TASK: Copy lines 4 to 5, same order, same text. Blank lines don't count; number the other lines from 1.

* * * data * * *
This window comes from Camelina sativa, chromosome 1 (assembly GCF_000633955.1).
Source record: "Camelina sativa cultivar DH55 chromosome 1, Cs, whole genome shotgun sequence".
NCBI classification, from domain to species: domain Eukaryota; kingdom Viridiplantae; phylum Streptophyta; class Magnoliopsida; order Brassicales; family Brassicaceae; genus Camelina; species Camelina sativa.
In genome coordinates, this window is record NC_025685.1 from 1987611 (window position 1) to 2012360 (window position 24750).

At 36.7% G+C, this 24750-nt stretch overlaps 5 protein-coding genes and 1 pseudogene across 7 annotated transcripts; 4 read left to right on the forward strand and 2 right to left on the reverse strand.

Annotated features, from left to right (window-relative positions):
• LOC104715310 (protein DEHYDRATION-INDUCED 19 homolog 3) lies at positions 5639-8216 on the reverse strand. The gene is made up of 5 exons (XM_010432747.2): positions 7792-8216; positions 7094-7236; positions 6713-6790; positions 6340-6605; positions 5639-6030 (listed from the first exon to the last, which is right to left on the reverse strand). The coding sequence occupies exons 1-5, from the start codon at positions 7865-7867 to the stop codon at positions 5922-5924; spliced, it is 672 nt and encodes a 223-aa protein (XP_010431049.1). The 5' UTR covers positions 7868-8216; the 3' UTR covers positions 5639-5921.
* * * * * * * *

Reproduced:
In genome coordinates, this window is record NC_025685.1 from 1987611 (window position 1) to 2012360 (window position 24750).

At 36.7% G+C, this 24750-nt stretch overlaps 5 protein-coding genes and 1 pseudogene across 7 annotated transcripts; 4 read left to right on the forward strand and 2 right to left on the reverse strand.